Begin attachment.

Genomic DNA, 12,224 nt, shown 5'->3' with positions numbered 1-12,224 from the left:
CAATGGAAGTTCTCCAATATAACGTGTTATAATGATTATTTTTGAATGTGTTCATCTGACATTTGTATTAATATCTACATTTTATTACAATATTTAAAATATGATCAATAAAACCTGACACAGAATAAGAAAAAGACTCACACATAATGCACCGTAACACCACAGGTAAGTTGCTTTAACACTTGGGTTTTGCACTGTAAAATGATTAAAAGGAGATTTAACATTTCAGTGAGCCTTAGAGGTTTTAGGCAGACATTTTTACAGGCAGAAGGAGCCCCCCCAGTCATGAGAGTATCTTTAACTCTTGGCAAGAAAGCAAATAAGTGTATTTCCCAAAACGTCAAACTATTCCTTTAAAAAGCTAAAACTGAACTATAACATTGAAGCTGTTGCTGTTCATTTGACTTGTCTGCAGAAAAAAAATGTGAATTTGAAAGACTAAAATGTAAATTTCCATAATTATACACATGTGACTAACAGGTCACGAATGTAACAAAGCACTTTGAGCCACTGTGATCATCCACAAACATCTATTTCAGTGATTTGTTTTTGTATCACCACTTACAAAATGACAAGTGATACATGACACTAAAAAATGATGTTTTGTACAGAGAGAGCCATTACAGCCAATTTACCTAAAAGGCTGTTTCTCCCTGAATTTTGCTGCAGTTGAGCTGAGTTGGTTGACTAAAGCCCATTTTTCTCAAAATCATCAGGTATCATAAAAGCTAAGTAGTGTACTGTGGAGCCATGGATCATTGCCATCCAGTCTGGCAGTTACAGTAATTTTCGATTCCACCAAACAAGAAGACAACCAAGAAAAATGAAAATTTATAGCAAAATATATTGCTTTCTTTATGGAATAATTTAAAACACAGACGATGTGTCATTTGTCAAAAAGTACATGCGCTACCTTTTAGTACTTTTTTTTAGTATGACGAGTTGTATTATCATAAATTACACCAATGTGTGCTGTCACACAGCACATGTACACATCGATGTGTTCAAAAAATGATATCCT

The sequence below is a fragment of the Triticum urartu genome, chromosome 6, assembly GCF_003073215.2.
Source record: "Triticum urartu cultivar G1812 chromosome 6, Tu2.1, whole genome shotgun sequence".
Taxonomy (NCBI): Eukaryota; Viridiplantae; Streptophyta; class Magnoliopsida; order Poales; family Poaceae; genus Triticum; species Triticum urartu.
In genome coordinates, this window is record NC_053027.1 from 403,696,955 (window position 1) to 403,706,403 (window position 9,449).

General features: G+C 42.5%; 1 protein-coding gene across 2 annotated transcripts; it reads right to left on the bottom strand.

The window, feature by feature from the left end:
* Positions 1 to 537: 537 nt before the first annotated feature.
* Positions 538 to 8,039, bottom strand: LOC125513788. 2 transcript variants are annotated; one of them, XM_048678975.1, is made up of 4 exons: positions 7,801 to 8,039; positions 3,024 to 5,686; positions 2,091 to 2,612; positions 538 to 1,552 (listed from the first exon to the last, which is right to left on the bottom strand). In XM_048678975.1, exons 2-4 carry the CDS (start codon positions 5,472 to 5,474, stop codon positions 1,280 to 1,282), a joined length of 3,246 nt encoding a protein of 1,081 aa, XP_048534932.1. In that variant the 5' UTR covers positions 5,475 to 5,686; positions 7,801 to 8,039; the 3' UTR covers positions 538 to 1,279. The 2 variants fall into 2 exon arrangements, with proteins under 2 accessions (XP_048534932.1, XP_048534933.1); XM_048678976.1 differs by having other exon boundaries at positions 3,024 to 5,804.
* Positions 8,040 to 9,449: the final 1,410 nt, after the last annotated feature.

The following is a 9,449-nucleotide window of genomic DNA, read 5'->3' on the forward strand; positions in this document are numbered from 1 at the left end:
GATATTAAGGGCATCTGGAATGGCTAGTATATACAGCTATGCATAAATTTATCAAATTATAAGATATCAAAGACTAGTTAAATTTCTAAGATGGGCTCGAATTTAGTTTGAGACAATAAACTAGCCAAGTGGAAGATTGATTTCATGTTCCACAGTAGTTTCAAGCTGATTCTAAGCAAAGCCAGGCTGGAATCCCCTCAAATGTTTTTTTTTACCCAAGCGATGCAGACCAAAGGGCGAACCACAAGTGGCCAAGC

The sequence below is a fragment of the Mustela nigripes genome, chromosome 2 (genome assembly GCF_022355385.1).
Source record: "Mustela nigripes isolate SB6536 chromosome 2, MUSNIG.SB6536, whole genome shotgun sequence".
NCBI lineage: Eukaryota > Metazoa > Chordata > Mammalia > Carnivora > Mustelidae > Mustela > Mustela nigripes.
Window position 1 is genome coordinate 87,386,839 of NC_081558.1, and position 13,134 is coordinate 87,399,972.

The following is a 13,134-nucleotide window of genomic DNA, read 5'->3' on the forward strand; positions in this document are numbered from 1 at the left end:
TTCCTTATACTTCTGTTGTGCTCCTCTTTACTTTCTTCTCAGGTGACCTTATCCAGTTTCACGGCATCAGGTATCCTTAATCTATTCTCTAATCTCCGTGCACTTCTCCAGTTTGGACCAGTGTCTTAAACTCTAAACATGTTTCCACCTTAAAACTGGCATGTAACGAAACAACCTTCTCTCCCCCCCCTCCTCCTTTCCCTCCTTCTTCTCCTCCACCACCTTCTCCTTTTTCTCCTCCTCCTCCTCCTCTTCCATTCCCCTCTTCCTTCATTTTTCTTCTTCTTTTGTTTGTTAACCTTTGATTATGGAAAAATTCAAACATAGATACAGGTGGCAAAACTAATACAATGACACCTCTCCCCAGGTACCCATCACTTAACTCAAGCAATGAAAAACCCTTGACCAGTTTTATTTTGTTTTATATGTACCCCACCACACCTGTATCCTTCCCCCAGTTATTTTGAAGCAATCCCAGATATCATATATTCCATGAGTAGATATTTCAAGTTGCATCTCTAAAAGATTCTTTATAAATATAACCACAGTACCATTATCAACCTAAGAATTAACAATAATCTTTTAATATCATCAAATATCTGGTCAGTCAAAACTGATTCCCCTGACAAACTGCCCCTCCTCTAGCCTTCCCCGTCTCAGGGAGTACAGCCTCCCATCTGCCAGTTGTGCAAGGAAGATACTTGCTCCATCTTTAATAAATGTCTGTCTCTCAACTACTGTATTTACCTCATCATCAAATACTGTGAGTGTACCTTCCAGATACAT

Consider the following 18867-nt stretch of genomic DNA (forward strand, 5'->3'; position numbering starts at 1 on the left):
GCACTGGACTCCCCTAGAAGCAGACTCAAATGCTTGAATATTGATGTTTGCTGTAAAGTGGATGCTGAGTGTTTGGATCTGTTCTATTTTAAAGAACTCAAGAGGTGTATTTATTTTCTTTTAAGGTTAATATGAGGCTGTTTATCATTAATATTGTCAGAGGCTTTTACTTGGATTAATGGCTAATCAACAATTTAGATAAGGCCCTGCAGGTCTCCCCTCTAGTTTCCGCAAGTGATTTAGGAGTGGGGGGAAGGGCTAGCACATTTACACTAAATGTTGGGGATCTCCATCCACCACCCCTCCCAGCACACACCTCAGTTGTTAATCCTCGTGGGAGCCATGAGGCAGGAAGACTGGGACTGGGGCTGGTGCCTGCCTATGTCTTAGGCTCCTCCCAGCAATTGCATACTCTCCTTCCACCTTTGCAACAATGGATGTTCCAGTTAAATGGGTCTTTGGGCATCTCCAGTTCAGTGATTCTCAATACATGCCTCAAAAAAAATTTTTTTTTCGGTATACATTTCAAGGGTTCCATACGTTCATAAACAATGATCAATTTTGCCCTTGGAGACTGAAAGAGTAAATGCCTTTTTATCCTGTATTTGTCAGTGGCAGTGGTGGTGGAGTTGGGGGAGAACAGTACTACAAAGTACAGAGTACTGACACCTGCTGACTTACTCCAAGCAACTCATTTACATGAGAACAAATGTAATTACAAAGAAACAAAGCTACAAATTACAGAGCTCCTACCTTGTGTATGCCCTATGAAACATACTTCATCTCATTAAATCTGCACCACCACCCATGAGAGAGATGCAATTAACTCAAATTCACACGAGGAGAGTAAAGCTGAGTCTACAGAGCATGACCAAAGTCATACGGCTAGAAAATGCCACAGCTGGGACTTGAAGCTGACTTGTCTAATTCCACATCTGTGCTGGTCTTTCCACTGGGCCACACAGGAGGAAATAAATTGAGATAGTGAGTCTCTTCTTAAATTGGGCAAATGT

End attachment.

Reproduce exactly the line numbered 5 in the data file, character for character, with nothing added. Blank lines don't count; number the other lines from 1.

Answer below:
Taxonomy (NCBI): Eukaryota; Viridiplantae; Streptophyta; class Magnoliopsida; order Poales; family Poaceae; genus Triticum; species Triticum urartu.